One of the most famous of all twentieth-century sculptures, Salvador Dalí’s Lobster Telephone (1938) has been acquired by the National Galleries of Scotland and is set to go on display this week at the Scottish National Gallery of Modern Art.
This iconic sculpture is one of the most instantly recognisable masterpieces of Surrealism, the art movement that emerged in Paris in the 1920s, which explored the world of dreams and the subconscious mind. It consists of an ordinary, working telephone, upon which rests a plaster lobster, specially made to fit directly over the receiver.
Lobster Telephone was made in 1938 for Edward James (1907-1984), Dalí’s main patron in the 1930s. Eleven of the plaster lobster receivers were made to fit telephones at James’s house in Wimpole Street, central London and at his country house, Monkton, in West Sussex. Four of the lobsters were painted red, and seven were painted white. The Lobster Telephones are now almost all in museum collections around the world: the Tate in London has a red version on a black telephone.
This white version remained with the Edward James Foundation, in West Sussex. It was recently sold at auction and would have left Britain, but in view of its artistic and historical importance, it was subject to an export license deferral. Issued on behalf of the Secretary of State, this allows UK museums the chance to match the auction price. Thanks to the Henry and Sula Walton Fund, which was established to help the National Galleries acquire major works of modern art, and a grant from Art Fund, the work was saved and goes on show at the Scottish National Gallery of Modern Art in Edinburgh for the first time today.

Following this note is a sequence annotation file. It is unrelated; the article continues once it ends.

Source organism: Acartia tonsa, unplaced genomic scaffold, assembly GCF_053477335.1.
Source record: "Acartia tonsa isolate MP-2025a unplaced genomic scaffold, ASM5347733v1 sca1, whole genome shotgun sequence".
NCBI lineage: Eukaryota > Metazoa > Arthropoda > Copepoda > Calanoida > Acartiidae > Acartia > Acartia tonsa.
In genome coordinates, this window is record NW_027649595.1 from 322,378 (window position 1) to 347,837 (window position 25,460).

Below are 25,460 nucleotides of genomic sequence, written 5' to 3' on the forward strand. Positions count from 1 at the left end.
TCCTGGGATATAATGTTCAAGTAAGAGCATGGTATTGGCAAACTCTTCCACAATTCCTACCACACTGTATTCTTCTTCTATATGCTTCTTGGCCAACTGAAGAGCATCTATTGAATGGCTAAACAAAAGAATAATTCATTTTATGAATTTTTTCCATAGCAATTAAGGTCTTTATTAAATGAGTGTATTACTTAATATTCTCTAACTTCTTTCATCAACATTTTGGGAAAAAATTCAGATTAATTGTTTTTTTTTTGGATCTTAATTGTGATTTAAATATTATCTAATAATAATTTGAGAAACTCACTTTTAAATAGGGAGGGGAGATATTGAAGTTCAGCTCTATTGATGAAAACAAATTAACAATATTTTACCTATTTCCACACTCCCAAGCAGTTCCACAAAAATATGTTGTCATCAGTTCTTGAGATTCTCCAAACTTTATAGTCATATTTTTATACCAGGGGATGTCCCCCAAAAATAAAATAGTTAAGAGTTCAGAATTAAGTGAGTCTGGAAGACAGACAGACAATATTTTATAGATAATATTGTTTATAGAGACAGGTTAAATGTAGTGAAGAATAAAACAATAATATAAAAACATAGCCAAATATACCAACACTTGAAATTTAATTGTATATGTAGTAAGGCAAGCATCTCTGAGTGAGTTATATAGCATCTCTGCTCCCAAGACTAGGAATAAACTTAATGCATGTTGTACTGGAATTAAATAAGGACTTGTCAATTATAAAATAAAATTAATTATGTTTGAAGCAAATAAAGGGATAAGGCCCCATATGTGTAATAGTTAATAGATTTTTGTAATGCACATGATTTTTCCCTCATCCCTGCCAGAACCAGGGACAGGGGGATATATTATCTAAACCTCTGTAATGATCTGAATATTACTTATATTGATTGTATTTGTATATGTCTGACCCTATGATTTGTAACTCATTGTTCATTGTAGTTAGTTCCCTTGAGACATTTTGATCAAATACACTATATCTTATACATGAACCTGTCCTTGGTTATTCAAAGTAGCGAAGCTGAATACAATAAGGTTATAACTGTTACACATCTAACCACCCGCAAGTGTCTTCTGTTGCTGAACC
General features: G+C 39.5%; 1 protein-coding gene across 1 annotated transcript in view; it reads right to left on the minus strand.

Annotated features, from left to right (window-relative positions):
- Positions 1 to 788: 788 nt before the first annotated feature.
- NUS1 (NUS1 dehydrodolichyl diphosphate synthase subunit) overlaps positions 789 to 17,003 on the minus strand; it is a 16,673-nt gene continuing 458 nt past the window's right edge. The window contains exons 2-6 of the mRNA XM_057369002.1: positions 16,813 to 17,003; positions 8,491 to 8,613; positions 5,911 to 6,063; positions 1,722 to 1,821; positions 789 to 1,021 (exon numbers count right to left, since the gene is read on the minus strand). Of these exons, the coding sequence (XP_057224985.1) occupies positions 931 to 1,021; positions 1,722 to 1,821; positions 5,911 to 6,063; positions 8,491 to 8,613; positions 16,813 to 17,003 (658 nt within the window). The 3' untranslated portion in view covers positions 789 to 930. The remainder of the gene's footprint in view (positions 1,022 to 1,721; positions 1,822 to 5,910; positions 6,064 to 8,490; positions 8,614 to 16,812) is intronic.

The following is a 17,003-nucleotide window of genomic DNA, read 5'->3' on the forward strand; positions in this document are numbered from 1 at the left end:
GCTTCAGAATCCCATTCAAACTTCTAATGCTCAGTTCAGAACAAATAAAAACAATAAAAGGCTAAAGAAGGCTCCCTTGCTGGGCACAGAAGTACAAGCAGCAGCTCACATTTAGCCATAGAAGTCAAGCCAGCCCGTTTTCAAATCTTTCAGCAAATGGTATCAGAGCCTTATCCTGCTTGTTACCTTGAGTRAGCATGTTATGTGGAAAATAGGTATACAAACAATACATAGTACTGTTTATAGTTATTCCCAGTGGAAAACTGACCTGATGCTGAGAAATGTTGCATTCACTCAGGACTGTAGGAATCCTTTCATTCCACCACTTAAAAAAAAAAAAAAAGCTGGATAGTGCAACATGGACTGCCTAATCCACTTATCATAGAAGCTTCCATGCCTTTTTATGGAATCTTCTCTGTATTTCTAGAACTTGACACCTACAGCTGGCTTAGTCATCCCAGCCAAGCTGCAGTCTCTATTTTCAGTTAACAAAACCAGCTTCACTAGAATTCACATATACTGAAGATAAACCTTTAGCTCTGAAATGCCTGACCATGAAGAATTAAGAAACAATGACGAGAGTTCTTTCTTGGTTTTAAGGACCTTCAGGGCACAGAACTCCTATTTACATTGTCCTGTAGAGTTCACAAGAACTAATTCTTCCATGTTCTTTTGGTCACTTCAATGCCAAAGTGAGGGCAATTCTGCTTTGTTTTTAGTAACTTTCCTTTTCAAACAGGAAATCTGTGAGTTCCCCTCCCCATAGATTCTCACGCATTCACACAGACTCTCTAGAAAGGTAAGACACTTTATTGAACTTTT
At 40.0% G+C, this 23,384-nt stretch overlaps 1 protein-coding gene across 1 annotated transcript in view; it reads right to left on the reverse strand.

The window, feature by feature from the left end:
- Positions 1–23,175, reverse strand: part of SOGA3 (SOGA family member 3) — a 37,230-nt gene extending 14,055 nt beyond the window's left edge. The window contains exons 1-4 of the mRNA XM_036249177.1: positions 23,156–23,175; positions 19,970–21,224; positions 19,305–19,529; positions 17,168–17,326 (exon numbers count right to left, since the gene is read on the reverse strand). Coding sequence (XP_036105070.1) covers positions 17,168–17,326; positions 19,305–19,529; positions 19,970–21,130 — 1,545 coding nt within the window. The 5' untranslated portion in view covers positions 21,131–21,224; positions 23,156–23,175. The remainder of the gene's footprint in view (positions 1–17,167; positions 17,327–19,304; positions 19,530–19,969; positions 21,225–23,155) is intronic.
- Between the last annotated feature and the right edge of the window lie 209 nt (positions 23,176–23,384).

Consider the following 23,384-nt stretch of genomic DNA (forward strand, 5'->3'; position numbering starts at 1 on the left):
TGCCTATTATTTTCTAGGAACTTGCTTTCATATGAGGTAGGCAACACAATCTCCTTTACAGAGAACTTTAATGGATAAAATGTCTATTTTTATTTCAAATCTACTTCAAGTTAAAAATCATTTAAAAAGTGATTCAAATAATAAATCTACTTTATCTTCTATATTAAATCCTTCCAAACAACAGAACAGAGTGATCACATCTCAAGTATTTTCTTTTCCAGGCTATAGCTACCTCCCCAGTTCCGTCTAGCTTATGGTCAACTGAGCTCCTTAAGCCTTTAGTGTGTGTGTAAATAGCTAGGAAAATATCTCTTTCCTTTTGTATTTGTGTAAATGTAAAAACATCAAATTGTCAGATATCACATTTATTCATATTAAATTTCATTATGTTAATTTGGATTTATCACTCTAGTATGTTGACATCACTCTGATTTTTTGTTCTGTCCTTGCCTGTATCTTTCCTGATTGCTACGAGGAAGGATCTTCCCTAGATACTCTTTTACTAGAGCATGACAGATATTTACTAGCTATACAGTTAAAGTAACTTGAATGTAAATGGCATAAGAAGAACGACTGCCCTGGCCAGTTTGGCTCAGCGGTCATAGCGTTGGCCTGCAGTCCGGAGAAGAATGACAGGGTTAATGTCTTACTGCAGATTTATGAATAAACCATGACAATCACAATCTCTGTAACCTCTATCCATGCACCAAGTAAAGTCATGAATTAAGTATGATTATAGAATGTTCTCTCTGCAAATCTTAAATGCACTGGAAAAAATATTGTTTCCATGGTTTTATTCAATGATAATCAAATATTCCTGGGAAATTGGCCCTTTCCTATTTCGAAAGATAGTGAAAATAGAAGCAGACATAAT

The National Galleries of Scotland has one of the world’s greatest collections of Surrealist art, including major paintings by René Magritte, Joan Miró, Salvador Dalí, Paul Delvaux, Toyen, Yves Tanguy, Max Ernst, Leonora Carrington and others, and sculptures by Alberto Giacometti. However, until now there has been no major Object Sculpture in the collection: they were quickly assembled for exhibition at the time, and were often simply discarded – so they are rare.
Speaking of the acquisition, Simon Groom, Director of Modern and Contemporary Art at the National Galleries of Scotland said:
“This major acquisition cements our position as one of the world’s greatest collections of Surrealist art. Object sculptures – where the artist takes an existing, manufactured object and transforms it with a slight addition or alteration – were popular among the Surrealists, but are now incredibly rare. They turned convention upside-down, saying that anything could be art, and that art and life were not separate. Dalí created something incredibly rich, imaginative and funny with the most economical of means. Before this acquisition we had nothing of this kind. This type of work had a huge impact on later artists, including Andy Warhol, Jeff Koons and Damien Hirst. We’re immensely grateful to the Walton Fund and the Art Fund for their help in acquiring the work: both funds also helped enormously with the purchase of Leonora Carrington’s Portrait of Max Ernst, c.1939, in the summer. It has been an amazing year for the growth of our Surrealist collection.”